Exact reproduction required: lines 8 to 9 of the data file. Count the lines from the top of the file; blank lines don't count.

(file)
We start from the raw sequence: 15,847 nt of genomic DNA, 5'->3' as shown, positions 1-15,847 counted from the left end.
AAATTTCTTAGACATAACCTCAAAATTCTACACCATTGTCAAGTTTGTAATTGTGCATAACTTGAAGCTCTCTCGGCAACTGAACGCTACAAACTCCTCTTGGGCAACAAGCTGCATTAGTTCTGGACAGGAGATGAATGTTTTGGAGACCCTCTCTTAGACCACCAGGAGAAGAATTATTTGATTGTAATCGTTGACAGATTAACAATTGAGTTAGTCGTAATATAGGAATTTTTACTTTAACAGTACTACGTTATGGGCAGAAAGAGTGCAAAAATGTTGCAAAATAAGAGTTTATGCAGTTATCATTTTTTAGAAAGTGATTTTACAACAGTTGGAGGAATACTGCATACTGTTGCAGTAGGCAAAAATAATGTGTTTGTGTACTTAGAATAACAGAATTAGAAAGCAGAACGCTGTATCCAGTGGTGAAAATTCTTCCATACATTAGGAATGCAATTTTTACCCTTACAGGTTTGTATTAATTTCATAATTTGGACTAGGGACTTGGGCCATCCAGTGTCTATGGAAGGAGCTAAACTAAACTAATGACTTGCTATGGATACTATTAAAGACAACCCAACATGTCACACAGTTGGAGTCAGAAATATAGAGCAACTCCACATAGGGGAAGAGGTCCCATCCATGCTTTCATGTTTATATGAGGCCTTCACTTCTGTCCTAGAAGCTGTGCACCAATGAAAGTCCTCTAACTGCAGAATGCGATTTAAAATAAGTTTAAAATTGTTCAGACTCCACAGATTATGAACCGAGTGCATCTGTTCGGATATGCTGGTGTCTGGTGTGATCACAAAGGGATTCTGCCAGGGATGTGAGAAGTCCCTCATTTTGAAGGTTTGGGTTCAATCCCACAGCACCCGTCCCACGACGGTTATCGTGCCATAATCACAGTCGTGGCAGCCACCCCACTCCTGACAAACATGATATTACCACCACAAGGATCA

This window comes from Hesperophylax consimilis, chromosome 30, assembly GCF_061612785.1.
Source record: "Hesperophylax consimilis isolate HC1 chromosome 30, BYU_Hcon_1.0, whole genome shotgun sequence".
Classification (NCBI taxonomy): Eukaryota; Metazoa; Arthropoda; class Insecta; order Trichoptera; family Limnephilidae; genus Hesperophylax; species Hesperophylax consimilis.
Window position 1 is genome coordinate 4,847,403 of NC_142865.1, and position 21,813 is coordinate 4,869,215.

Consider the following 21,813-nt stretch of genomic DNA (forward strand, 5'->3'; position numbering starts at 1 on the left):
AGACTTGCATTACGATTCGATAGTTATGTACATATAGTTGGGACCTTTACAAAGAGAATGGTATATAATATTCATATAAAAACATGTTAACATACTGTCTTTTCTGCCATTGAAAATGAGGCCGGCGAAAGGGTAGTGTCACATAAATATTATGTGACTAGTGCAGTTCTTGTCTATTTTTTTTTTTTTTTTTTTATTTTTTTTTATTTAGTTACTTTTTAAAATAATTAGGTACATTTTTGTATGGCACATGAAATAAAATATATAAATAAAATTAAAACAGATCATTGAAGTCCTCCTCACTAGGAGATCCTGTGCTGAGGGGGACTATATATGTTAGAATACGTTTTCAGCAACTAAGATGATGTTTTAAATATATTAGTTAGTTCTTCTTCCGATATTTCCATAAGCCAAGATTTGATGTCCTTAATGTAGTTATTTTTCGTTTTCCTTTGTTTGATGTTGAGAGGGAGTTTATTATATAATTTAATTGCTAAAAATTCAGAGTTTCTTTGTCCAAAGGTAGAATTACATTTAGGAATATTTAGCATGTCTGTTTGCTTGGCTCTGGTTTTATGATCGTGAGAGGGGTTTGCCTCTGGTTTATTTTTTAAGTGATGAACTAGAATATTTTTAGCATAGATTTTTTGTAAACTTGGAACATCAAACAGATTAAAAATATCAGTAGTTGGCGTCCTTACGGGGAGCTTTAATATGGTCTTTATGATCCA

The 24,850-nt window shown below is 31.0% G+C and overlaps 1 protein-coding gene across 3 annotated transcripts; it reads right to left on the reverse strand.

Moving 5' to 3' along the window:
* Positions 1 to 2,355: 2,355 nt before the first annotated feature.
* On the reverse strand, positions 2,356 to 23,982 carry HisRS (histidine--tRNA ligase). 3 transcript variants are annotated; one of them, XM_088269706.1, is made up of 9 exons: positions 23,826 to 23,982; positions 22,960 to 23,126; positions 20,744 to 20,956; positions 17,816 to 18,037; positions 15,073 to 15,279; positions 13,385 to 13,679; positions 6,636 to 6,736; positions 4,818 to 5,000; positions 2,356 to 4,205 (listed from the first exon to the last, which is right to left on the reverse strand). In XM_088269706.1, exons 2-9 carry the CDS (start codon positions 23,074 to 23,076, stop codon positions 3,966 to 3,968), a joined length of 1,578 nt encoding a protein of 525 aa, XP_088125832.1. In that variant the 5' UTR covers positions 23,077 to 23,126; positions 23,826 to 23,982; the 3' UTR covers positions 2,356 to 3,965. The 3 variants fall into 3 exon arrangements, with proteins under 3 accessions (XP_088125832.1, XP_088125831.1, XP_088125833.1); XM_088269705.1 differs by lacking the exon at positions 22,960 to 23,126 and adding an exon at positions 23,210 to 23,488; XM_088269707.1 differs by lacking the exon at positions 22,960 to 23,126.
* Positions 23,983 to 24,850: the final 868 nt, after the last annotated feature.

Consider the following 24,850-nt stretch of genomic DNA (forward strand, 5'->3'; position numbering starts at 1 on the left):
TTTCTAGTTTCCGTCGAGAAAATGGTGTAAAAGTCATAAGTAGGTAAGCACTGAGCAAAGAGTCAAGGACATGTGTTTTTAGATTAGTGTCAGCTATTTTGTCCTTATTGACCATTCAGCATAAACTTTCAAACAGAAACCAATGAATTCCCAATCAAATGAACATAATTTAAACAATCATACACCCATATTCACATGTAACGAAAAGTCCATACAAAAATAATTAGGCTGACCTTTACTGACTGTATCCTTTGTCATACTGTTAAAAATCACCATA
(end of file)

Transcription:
AGACTTGCATTACGATTCGATAGTTATGTACATATAGTTGGGACCTTTACAAAGAGAATGGTATATAATATTCATATAAAAACATGTTAACATACTGTCTTTTCTGCCATTGAAAATGAGGCCGGCGAAAGGGTAGTGTCACATAAATATTATGTGACTAGTGCAGTTCTTGTCTATTTTTTTTTTTTTTTTTTTATTTTTTTTTATTTAGTTACTTTTTAAAATAATTAGGTACATTTTTGTATGGCACATGAAATAAAATATATAAATAAAATTAAAACAGATCATTGAAGTCCTCCTCACTAGGAGATCCTGTGCTGAGGGGGACTATATATGTTAGAATACGTTTTCAGCAACTAAGATGATGTTTTAAATATATTAGTTAGTTCTTCTTCCGATATTTCCATAAGCCAAGATTTGATGTCCTTAATGTAGTTATTTTTCGTTTTCCTTTGTTTGATGTTGAGAGGGAGTTTATTATATAATTTAATTGCTAAAAATTCAGAGTTTCTTTGTCCAAAGGTAGAATTACATTTAGGAATATTTAGCATGTCTGTTTGCTTGGCTCTGGTTTTATGATCGTGAGAGGGGTTTGCCTCTGGTTTATTTTTTAAGTGATGAACTAGAATATTTTTAGCATAGATTTTTTGTAAACTTGGAACATCAAACAGATTAAAAATATCAGTAGTTGGCGTCCTTACGGGGAGCTTTAATATGGTCTTTATGATCCA

The 24,850-nt window shown below is 31.0% G+C and overlaps 1 protein-coding gene across 3 annotated transcripts; it reads right to left on the reverse strand.